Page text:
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Oregon Coast Stash:  Volvo, Opel, Saab, & Datsun


Barn Finds reader Johnny S uncovered a great find in Oregon: a 1970 Opel GT, 1963 Volvo P1800, 1968 Saab V4, and a Datsun Fairlady, all in the same barn!  They all need work, but the asking prices don’t seem too bad. The seller only includes pictures of the Opel and the Volvo in their ad, and the pictures aren’t great, but you can follow up here on craigslist if you’re interested! It sounds like they are selling them for someone else and they mention that there are other cars available too.

opel-gtOpel GT’s have always been one of my favorite cars.  One of my best friends had one in high school… We never could figure out why we couldn’t get it aligned to track straight until one day the headliner ripped and we saw that the car had been sectioned together from three different vehicles! Masterful welding, but a lesson hard learned.  I loved the way the headlights rotated over sideways with the flip of a lever – completely simple and mechanical, no need for the popeyed look that many period hidden headlight cars experienced when a headlight motor failed.  This car, however, is plenty rusty, and the poor pictures don’t help with evaluation.


Given the amount of corrosion on the aluminum valve cover, I’m guessing this has been in a seriously moist environment.  The seller states that it’s been sitting for a while but looks complete, and wants $1500 cash. Its neighbor, the ’63 Volvo, is said to have a clean title and is “99.5% complete”. The seller was told it ran when parked in 2001, and has some rust in the trunk seal bead and under quarter panels.  I wish there were more pictures to show exactly what is offered. The seller is asking $3500, which seems a bit steep. The other cars aren’t pictured, but I can dream… The Saab is $1800, the Datsun $1500 without engine or transmission. Based on the limited information given, which one do you think you would go for?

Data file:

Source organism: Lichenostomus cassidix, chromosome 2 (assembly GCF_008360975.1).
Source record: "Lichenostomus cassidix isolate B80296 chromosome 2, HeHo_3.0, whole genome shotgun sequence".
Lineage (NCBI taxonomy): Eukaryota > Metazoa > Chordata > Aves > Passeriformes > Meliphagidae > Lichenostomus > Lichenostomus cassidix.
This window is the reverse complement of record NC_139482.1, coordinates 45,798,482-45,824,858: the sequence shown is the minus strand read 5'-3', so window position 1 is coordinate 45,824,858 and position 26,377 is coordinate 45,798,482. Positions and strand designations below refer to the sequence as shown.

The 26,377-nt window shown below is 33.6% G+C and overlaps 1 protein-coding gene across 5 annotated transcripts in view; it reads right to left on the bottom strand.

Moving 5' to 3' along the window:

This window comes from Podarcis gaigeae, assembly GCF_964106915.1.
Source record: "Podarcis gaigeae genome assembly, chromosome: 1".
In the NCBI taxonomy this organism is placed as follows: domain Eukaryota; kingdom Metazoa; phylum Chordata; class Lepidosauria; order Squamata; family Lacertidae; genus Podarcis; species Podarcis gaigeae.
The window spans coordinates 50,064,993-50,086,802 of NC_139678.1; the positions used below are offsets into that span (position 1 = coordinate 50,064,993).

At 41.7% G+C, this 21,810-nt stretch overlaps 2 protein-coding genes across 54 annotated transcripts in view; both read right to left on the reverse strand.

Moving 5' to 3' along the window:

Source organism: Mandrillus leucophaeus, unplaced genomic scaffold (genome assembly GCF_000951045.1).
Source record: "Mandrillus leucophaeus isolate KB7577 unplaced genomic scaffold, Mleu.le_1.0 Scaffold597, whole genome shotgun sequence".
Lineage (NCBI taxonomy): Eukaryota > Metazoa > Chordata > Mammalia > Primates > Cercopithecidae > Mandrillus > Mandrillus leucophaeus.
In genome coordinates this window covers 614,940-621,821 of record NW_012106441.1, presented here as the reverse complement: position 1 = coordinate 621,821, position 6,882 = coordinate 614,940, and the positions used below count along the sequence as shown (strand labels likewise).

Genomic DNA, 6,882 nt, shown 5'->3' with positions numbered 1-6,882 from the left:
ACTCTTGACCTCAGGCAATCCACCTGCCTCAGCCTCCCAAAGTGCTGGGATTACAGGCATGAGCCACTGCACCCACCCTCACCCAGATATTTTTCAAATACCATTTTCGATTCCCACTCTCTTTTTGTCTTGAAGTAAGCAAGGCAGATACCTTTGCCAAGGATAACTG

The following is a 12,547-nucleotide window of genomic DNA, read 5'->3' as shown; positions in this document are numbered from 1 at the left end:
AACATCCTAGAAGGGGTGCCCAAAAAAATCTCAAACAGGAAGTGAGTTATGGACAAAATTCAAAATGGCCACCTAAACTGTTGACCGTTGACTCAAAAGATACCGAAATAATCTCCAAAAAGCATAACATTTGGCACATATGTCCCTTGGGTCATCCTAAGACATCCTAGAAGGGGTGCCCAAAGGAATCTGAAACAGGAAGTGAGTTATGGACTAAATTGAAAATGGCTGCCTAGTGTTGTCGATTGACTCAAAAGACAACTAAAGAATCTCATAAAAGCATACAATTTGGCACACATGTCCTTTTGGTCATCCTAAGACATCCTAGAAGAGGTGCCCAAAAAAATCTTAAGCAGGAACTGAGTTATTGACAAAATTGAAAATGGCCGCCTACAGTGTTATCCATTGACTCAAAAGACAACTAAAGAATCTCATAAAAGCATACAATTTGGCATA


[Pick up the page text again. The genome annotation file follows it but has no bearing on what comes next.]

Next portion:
1. RoughDiamond

    I have always loved the Opel GT “Poor Man’s Corvette” because the design is timeless. It’s a shame this one was kept in a moist environment. One would be upside down on this one in no time even starting out at $1,500.00 even $500. It would still be a fun project though.

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  2. Robert J

    This is the quintessential poor man’s eclectic car collection.
    I hope there is a lot of leeway in the OBO part of this ad. Looks like these old girls have been oxidizing for a bit too long.

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  3. Rick

    Maxwell Smart/Agent 86!

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  4. Paul

    Tough choice. I’ve always had a soft spot for the Volvo so that would be first. Loved driving my brothers Roadster back in the day, so the Datsun second. My friend had a really nice GT, except for the vapor lock problem he never solved.

    I can’t believe that puts the Saab last, but there you go.

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  5. Paul

    oh, for the Datsun, a 1966 would have low windshield and looks better, more proportional. The 1969 would have the taller windshield.

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  6. jim s

    need more photos but the volvo would get the first look. nice finds